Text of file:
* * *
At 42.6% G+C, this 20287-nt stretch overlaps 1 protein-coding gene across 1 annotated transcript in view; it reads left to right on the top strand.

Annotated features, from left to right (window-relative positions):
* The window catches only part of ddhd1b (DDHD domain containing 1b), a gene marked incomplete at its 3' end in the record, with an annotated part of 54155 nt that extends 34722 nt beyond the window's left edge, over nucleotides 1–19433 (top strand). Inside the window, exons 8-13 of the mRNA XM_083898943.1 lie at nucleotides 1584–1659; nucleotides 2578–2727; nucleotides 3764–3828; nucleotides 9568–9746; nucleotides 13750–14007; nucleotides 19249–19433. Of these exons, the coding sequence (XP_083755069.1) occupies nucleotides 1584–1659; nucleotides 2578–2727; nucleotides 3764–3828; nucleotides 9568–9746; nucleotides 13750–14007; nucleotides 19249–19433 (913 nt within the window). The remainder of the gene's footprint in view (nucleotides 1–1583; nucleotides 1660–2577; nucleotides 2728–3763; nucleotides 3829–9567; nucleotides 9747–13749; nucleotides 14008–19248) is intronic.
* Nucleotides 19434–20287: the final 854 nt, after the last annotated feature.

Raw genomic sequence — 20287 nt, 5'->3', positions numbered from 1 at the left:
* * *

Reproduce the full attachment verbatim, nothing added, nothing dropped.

At 42.6% G+C, this 20287-nt stretch overlaps 1 protein-coding gene across 1 annotated transcript in view; it reads left to right on the top strand.

Annotated features, from left to right (window-relative positions):
* The window catches only part of ddhd1b (DDHD domain containing 1b), a gene marked incomplete at its 3' end in the record, with an annotated part of 54155 nt that extends 34722 nt beyond the window's left edge, over nucleotides 1–19433 (top strand). Inside the window, exons 8-13 of the mRNA XM_083898943.1 lie at nucleotides 1584–1659; nucleotides 2578–2727; nucleotides 3764–3828; nucleotides 9568–9746; nucleotides 13750–14007; nucleotides 19249–19433. Of these exons, the coding sequence (XP_083755069.1) occupies nucleotides 1584–1659; nucleotides 2578–2727; nucleotides 3764–3828; nucleotides 9568–9746; nucleotides 13750–14007; nucleotides 19249–19433 (913 nt within the window). The remainder of the gene's footprint in view (nucleotides 1–1583; nucleotides 1660–2577; nucleotides 2728–3763; nucleotides 3829–9567; nucleotides 9747–13749; nucleotides 14008–19248) is intronic.
* Nucleotides 19434–20287: the final 854 nt, after the last annotated feature.

Raw genomic sequence — 20287 nt, 5'->3', positions numbered from 1 at the left: